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Thursday, January 09, 2003

 


H&H Trim did not pay quarterly employment taxes timely in 1993. In January 1997, the H&H calls the IRS to ask how much is owed. IRS employee quotes a figure that does not include all accrued interest. H&H pays the amount quoted. In June of 1998, H&H becomes aware that there is unpaid interest, and it is still accruing. H&H requests abatement of unpaid interest. IRS denies abatement. H&H appeals, leading eventually to this case before the Tax Court. The law is that the IRS is authorized to abate interest that is excessive, beyond the period of limitations, erroneous or illegal. The IRS argued that "excessive" means "beyond the period of limitations, erroneous or illegal". H&H argued that "excessive" means "unfair".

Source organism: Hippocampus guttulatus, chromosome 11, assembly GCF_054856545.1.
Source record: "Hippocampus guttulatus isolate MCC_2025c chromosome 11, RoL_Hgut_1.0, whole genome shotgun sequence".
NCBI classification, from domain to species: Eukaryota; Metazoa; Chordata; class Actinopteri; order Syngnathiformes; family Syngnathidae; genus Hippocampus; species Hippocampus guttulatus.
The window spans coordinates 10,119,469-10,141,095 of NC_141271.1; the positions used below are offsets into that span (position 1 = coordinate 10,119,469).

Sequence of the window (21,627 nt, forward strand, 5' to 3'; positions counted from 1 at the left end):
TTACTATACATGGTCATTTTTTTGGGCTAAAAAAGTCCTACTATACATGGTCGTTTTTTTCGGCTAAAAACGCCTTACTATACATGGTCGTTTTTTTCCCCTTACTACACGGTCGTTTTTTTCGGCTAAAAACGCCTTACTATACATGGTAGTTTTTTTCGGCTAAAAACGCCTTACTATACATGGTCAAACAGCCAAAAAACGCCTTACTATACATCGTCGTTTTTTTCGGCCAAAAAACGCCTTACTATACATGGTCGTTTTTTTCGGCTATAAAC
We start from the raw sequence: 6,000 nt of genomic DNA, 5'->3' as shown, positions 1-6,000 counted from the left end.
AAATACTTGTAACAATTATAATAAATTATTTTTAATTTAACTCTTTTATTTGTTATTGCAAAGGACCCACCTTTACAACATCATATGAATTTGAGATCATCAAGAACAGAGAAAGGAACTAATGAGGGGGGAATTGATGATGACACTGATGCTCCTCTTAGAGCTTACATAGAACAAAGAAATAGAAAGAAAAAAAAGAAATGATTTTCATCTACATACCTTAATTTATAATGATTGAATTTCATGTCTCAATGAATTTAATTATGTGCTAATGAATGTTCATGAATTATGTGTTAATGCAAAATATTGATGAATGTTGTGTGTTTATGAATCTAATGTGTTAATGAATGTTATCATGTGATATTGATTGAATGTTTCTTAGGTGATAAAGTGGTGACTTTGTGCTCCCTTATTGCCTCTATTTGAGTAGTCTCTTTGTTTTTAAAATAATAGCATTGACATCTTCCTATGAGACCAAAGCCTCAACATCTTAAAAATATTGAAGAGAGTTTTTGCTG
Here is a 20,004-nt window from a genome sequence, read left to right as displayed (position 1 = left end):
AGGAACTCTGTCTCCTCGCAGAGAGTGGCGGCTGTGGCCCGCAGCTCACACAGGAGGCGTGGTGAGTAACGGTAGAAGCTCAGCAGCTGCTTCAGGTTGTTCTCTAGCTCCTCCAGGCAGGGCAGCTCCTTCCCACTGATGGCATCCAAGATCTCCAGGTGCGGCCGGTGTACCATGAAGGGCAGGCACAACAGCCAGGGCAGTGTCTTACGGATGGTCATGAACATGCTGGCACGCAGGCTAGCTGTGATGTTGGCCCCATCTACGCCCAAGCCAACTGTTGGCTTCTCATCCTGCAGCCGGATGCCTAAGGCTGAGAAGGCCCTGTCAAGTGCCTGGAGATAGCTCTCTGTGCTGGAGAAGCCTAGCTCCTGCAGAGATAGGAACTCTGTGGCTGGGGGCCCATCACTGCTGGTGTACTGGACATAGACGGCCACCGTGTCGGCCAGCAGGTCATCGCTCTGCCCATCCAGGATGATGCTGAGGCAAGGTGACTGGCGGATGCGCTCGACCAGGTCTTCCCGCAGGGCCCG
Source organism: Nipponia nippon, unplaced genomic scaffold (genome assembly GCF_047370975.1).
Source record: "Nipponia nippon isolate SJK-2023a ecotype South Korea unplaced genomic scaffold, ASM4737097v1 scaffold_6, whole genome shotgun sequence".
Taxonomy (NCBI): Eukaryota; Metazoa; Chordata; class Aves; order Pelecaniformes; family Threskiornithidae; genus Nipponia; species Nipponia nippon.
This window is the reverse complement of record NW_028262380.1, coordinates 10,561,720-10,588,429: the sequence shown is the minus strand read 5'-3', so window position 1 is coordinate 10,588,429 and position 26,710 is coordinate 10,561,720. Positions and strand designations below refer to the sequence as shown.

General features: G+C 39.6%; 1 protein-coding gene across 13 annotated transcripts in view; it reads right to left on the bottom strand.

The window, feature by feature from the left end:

Tax Court agreed with H&H for exactly the right reason: since "beyond the period of limitations, erroneous or illegal" is already in the statute, if that is what "excessive" meant then "excessive would be superfluous, and statutes should not be interpreted to make words superfluous. Tax Court then divides interest into three periods. As to interest prior to Jan. 1997, it held that H&H still owes that, since it was their fault it accrued and they would have paid it if the employee had informed them of it. The employee's error does not relieve them of past interest accrued. Good for the Tax Court. As for interest from Jan 1997 to June 1998, H&H is not responsible, since they would not have accrued that interest if the IRS employee had given them correct information. Therefore it was unfair. Good for Tax Court. The IRS is responsible for misinformation they directly tell you, even if they can publish misinformation with no consequences. As for June 1998 forward, Tax Court says the accrual of interest is fair, because H&H admits that they knew that owed interest on their 1993 taxes. Here Tax Court is off-base. The interest since June 1998 resulted from a controversy that arose because the IRS's fail to grant an abatement that Tax Court says they were wrong not to grant under an abuse of discretion standard. If the IRS had granted the partial abatement that Tax Court claims was justified, we do not actually know if H&H would have continued to appeal, but my suspicion is that H&H would have not appealed paid the previous interest, forestalling future interest. Thus the interest from June 1998 forward was also probably caused by another IRS mistake - not granting the partial abatement - and should therefore have also been adjudicated "unreasonable."



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